He went on to blame failing sequels for the slump, a theory that was put forward by commentators from the main trade papers last week. Big budget seconds that failed to make the same impact as the original include Alice Through the Looking Glass and The Huntsman: Winter’s War. But, more recently The Conjuring 2 and Now You See Me 2 posted opening weekend takes equal to their source material, suggesting the industry’s bout of “sequelitus” was not as severe as some had feared.
Morrissey posts lengthy critique of the US presidential race, questioning CNN’s coverage and praising Bernie Sanders
Morrissey has addressed the US presidential race after the Orlando terror attack, blaming US gun laws on the incident and citing Donald Trump’s reaction to the massacre as “anti-gay”.
The open letter, which was published on Morrissey’s fansite True to You, details the political reaction to the massacre at an Orlando nightclub in which 49 people were murdered, referencing in particular, Trump’s lack of support for the gay community. He wrote:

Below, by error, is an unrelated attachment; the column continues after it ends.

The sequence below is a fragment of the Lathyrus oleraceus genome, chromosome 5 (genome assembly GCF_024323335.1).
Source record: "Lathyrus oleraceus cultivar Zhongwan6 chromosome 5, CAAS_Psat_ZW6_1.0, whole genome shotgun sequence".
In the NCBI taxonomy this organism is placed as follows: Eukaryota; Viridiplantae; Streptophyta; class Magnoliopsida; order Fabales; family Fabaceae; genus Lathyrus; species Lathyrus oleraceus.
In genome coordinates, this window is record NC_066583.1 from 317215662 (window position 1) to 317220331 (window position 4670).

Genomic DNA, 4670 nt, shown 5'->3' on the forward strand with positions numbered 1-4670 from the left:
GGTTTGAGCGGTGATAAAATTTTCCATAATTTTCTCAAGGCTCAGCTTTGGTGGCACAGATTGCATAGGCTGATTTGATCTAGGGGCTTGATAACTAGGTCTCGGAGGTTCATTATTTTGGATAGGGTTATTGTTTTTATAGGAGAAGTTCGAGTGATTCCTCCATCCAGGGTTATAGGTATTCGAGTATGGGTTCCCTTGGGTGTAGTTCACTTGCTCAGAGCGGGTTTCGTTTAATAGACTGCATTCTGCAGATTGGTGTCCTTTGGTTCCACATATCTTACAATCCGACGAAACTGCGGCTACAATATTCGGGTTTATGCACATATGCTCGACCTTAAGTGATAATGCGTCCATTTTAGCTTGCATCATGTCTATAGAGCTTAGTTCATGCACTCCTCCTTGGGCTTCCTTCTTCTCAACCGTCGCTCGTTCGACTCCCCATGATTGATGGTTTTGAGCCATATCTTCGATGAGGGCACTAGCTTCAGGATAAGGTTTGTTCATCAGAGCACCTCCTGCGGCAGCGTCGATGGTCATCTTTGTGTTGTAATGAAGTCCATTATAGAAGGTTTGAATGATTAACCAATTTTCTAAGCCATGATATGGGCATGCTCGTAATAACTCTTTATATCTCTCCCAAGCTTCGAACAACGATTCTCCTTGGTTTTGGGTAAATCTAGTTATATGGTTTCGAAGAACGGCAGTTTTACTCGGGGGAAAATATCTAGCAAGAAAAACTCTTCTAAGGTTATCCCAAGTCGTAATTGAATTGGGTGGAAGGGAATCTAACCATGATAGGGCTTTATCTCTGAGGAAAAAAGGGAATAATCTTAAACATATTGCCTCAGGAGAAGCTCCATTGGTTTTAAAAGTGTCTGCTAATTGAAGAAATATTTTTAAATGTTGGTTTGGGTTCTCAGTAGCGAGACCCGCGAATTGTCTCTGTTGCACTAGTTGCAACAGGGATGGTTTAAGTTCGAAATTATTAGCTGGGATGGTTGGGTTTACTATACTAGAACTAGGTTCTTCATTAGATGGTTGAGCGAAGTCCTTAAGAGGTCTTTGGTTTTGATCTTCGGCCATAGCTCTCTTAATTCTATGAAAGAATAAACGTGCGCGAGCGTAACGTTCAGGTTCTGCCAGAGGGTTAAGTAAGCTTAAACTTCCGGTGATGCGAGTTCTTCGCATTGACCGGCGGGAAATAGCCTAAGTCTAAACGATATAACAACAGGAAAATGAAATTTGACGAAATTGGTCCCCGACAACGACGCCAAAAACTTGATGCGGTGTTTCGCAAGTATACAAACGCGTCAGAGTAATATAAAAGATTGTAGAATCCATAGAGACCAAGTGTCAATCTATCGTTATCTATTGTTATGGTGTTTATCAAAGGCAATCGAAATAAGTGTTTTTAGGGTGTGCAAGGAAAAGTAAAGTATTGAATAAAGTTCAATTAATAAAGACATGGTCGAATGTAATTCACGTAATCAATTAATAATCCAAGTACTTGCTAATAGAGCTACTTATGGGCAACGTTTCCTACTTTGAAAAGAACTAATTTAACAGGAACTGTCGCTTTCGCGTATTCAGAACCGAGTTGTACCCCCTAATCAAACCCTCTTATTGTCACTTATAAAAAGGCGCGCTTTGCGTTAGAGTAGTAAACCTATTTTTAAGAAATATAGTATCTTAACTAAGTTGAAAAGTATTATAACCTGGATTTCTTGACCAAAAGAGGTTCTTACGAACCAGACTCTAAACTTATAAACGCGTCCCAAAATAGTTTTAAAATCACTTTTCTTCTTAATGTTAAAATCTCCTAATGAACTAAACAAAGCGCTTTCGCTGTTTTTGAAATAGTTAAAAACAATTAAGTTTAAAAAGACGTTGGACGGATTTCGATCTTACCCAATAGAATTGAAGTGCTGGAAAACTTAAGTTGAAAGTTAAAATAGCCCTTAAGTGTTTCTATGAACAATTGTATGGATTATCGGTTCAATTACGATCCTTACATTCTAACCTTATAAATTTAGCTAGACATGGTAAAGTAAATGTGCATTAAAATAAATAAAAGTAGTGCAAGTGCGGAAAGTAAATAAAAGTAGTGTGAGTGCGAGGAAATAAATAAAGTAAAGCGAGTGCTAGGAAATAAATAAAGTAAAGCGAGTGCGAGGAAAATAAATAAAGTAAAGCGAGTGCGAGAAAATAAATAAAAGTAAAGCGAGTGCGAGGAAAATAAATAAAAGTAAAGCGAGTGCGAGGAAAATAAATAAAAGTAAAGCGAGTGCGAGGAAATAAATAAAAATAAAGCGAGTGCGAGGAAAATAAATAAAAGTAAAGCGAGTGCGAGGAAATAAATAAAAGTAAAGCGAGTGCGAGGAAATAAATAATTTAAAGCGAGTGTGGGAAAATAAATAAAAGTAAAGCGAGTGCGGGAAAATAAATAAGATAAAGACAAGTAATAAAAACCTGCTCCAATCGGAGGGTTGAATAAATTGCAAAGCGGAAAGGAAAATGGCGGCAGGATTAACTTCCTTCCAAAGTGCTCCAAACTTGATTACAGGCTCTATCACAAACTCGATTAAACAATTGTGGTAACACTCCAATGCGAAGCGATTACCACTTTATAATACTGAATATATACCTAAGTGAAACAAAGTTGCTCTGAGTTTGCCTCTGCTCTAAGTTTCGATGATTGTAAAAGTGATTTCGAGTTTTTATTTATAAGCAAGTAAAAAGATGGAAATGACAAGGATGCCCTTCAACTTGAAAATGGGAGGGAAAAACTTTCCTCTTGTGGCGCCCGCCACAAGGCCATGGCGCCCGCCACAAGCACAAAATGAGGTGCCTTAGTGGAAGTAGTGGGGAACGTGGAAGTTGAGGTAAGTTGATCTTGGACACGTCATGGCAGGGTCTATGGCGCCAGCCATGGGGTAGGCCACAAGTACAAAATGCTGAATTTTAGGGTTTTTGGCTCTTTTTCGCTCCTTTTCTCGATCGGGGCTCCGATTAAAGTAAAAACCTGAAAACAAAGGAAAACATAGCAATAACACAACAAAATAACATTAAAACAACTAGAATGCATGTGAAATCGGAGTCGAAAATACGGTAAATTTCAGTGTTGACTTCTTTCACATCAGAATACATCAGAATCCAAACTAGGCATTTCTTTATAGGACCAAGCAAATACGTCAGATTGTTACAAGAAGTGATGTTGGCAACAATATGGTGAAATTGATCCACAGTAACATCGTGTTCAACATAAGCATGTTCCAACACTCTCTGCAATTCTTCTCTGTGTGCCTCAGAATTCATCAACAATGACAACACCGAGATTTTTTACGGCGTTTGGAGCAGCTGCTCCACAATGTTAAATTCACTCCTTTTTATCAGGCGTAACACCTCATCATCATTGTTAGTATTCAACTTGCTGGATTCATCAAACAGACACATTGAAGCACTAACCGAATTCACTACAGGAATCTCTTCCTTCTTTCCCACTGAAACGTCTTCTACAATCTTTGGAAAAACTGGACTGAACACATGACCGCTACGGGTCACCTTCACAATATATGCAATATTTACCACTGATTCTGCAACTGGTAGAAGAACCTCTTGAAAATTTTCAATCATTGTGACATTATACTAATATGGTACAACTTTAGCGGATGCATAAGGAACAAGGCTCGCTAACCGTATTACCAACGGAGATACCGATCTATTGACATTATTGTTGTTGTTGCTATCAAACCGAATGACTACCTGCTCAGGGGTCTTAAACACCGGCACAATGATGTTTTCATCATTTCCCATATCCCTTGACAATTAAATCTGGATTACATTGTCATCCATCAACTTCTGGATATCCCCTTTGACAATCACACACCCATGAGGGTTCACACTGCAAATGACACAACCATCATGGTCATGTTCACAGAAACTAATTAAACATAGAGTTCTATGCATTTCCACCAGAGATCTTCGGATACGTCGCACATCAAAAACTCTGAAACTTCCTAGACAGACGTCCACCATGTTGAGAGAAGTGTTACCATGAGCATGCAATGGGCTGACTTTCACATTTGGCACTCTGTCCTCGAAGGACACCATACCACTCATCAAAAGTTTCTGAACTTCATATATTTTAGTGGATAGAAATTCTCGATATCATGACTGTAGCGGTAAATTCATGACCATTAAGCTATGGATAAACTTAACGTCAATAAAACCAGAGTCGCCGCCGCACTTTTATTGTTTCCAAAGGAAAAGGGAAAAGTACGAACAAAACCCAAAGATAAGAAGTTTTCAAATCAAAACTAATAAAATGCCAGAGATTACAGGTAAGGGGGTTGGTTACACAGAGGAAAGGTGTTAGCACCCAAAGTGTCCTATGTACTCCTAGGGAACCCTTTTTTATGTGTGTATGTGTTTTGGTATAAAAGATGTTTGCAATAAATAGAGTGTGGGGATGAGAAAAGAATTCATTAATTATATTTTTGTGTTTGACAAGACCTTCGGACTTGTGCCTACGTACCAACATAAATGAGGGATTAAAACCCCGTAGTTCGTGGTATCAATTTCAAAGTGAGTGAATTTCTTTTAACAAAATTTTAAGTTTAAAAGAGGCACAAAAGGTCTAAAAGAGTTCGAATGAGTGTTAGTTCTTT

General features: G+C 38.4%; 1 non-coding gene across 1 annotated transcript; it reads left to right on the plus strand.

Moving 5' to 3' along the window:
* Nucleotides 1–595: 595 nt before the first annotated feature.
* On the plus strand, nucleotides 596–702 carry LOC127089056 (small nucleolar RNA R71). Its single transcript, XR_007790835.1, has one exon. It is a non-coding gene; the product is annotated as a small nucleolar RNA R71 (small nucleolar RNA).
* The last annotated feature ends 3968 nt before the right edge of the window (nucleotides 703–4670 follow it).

Donald Thump, probably America’s next president, reacts to the Orlando massacre by explaining how, if the people within the club were themselves armed with guns, then there would have been fewer casualties. This, of course, is his way of avoiding any words of support to the Orlando gay community (it is their own fault for going into a nightclub without hand grenades). Donald Thump would therefore probably claim that the massacred children of Sandy Hook would still be alive today if only they’d had the common sense to carry sawn-off shotguns to school. The Thump response to Orlando is therefore anti-gay and pro gun possession … It’s all going so well for America!
Morrissey questioned CNN’s coverage of the Orlando gunman, Omar Mateen – which he calls a “flashing flood of publicity”. Responding to coverage of “selfie” images of Mateen that have circulated online, Morrissey wrote: